Both wells were designated as sidetrack ERD development wells. The approach for the application of MPD is to have maximum flexibility to control and manage the wellbore pressures during the drilling of the 12¼-in., 8½-in. and 6-in. hole sections. With the expected narrow margin available between pore and fracture pressure upon the introduction of the ECDs, all the drilling sections were drilled with a low mud weight, either at/near balance to the pore pressure or even underbalanced. This means that when circulation is stopped, the hydrostatic pressure (ESD) of the mud will either be at balance or underbalanced to the pore pressure.  

Therefore, MPD was utilized to keep the well overbalanced to pore pressure by utilizing the surface back pressure (SBP). As a minimum, 150-psi overbalance was required to be maintained above the pore pressure. This maintained well integrity and kept well control in check. 

Real-time pressure while drilling (PWD) in the drilling BHA was used to correlate to the MPD well model for automated choke control. Gas readings also were used as an indication that sufficient overbalance was being maintained. Site-specific communication procedures were developed to ascertain the limits and alarm at the wellsite, together with MPD wellsite training within the rig crew. 

At section TD for the wells, the kill mud weight chosen was based on the density required to maintain the wellbore stability, due to the ERD nature of the well and the coal stringers present in the lithology. The concept of maintaining a constant bottomhole pressure between drilling, making connections, tripping in, tripping out and killing the well was maintained all through the operations, to avoid cycling the wellbore pressure and imposing fatigue on the wellbore. 

For the ease of operations, the elected method used for MPD influx circulation was that any measurable influx detected by the MPD system will be controlled by the automated MPD system, by increase of the SBP and within the limits of the SBP in relation to the equipment and well. By doing so, the influx is kept small, avoiding its further expansion. Once the influx has been controlled, the well control operations of circulating the influx out safely will be performed by the rig. 

Entrained gas in the system, by identification of connection gas, background gas and trip gas, will be considered as a non-measurable influx. These events can be safely circulated out through the MPD system, if identified properly and the appropriate limits on surface backpressure are adhered to following the MPD operations matrix. 

As part of the design and well control strategy, the mud gas separator on the rig was evaluated to ascertain the operating envelope, based on the highest drilling MW. These results tied into the creation of the MPD well control operations matrix. Both wells were designed, as per the well delivery process. Being a development well, the known pressure was taken as a basis for design, and the issues encountered in the offset wells were taken into consideration for the well design. The planned and actual pressure profiles are shown in Figs. 4, 5, 6 and 7.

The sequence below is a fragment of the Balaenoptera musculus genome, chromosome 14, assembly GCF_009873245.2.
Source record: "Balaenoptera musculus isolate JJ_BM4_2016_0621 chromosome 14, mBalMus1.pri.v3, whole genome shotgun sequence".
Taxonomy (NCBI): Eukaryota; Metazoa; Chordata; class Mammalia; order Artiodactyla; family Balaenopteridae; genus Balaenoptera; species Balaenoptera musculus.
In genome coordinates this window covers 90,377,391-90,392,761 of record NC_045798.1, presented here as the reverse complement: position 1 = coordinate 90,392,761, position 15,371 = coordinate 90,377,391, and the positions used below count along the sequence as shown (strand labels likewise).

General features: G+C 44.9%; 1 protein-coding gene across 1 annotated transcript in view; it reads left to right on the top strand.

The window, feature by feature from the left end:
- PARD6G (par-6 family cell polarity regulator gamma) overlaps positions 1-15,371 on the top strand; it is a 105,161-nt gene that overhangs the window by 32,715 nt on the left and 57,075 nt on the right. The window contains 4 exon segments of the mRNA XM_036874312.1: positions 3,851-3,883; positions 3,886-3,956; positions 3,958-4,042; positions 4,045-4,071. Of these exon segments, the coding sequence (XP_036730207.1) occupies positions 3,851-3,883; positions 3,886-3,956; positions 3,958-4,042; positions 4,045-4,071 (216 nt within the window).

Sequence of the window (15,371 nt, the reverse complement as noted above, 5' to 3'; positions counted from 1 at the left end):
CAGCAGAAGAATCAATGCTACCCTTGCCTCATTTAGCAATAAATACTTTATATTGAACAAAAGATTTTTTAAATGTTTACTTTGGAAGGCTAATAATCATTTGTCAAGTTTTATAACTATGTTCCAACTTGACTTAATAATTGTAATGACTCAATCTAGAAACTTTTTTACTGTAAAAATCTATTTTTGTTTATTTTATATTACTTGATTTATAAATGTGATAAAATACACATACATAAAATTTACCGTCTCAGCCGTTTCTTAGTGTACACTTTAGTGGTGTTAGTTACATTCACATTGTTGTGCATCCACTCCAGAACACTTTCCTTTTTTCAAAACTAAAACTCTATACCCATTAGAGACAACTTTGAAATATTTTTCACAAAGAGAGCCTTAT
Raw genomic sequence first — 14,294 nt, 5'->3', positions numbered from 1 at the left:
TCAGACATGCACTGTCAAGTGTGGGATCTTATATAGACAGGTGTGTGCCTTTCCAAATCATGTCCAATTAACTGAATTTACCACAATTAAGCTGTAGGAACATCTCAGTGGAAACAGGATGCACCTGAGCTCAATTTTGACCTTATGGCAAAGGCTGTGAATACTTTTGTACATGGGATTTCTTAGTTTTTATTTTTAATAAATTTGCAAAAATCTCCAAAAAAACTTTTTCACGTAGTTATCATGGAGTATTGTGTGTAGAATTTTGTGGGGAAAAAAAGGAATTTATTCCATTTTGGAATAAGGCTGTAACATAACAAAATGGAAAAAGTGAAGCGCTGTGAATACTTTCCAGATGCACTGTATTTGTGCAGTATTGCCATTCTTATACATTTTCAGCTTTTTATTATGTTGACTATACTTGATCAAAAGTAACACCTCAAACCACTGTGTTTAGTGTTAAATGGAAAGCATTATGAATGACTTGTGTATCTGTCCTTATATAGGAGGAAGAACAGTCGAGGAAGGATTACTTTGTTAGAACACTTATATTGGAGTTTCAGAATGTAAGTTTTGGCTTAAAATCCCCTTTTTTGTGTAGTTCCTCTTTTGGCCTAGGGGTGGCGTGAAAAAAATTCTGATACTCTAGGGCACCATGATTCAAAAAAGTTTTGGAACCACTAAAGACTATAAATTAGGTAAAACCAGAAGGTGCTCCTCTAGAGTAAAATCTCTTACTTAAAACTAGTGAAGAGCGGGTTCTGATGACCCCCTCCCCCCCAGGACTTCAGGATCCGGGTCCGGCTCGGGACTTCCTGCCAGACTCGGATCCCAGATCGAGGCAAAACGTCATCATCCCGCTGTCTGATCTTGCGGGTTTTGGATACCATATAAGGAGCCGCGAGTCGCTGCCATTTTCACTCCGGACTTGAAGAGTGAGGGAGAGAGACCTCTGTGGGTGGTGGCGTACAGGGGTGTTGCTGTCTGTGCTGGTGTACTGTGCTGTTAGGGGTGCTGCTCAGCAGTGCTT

Fig. 4. Well 9's prognosed pressure profile
Fig. 5. Well 9's actual pressure profile

The 8½-in. hole section for well 9 was drilled with a 500-gpm flowrate on a motor assembly, with low MW’s of 8.8 ppg, and MPD SBP was maintained constant above the minimum stability requirement of 10 ppg. The 6-in. hole section was drilled with a 250-gpm flowrate, utilizing an RSS assembly. The section was split into two parts, where the first half of the section before the depleted reservoir was drilled with 10.5ppg MW (in anticipation for losses), and the second half was drilled with 10.8 ppg MW. Initially, 11.4 ppg was planned, however, anticipating the reservoir was depleted even more, the MW was reduced to 10.8 ppg and then 10.5 ppg in the reservoir section. All through the section, constant bottomhole pressure was maintained to be equal to drilling ECD. On both sections, a deviation of 0.5 ppg between drilling ECD and static EMW (ESD) was seen, as shown in the ECD plot. 

At section TD, without killing the well and maintaining stability with constant bottomhole pressure, formation pressure tests were performed with the required flowrates for the tool to operate. This proved to be very beneficial in terms of operational timing and wellbore condition. 

The 12¼-in hole section for well 13 was drilled with a 1,200-gpm flowrate, utilizing a motor assembly with a low MW of 9.5 ppg, and MPD SBP was maintained constant above the minimum stability requirement of 10.5 ppg. The 8½-in. hole section was drilled with a 700-gpm flowrate on an RSS assembly, with low MW’s of 10.2 ppg for the first half of the section before the Fault I (Major Fault) and then increased to 10.8 ppg for the second half after penetrating the fault.